Only bigots never learn from their mistakes and never change their minds when they are wrong.


About SilverTiger

I live in Islington with my partner, "Tigger". I blog about our life and our travels, using my own photos for illustration.
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10 Responses to How deluded are you?

  1. jonolan says:

    LOL Atheism is – in it’s modern, Dawkins-esq incarnation – just as much of a religion as anything that theist use. It takes faith, not logic to be an atheist.

    Logic would dictate a strict agnosticism, since we can neither prove nor disprove a godhead. We’re inside the system and can only poorly extrapolate causal sources from their secondary effects.

    Of course my opinions are quite slanted since I wrote a quite similar post on my own blog. Out of politeness I won’t link to it here (bad form don’t you know?) but you might want to stop by a read it; the comments have been interesting and mostly flame-free.

    Well written post, BTW!

  2. SilverTiger says:

    Incorrect, Jonolan. Atheism does not require faith – just the opposite. The atheist accepts only that for which there is adequate evidence.

    I don’t think you can have read Dawkins’ The God Delusion sufficiently attentively. You could try Julian Baggini’s little book Atheism which covers all the arguments in a non-polemical way and has the virtue of brevity.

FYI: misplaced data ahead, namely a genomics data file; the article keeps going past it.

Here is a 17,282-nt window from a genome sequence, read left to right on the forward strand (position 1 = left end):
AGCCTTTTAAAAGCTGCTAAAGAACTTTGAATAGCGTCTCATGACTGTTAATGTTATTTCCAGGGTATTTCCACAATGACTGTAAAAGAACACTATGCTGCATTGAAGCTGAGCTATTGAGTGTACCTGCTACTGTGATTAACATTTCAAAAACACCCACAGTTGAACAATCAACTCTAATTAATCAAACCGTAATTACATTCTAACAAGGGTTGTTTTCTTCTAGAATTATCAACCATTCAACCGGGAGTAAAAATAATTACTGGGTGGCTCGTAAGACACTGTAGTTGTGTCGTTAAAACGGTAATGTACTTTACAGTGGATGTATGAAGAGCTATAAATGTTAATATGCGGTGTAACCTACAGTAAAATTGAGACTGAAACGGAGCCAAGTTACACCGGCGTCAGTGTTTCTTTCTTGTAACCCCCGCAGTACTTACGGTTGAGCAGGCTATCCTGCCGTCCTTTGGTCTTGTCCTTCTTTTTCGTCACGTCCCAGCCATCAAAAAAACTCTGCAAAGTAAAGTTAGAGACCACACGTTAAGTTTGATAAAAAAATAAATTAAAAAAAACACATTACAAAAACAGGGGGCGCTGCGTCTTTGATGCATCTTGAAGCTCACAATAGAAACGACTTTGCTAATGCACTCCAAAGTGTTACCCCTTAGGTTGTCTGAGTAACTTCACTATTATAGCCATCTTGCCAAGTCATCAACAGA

Agnosticism is as irrational as religion because it accepts that there might be a god when there is no reason to think this. It is the classic stance of the fence-sitter.

  3. jonolan says:


    Atheism requires faith because the atheist denies that for which there is no adequate evidence against. Are the Gods? We don’t know and can’t prove it either way.

    Those “fence-sitters” are the only ones operating on pure logic and evidence. All their rest of us operate on faith and conviction.

  4. SilverTiger says:

    Then you must believe an awful lot of silly things simply because their existence cannot be disproved. If I assert that a green one-legged kangaroo who recites Shakespeare sonnets lives in Epping Forest then by your lights you must accept that this is possible because no one can disprove it. You have to accept any ridiculous nonsense that I throw at you.

    Agnostics are simply people who cannot quite give up the idea that there might be a god. This shows muddled thinking, not clarity.

    Last time I looked there is no reason to postulate a god in the first place and therefore I see no reason to waste my time debating the issue. If you do have evidence, then please post it on your blog. You will create a sensation, believe me.

  5. Big John says:

    I was going to write a serious comment backing you up Tiger, but I’m now a bit short of time as I’m off to Epping Forest with my tape recorder. 😀

  6. SilverTiger says:

    Shall I compare thee to a summer’s day,
    Thou lovely hopping thing, so greenly fair…?

  7. emalyse says:

    Don’t you think both points of view can easily package themselves with lots of heel digging dogma that does neither ‘side’ any favours. Atheism (and at the extremes it is in danger of becoming an ‘ism’) needs to stop assuming that a counter point is the product of a state close to idiocy. I’m a humanist by instinct and it’s is often the lack of a humanist core that can alienate me from both the dogma and self righteousness of both religious belief and of late some of the attempts to argue or debate an atheist viewpoint.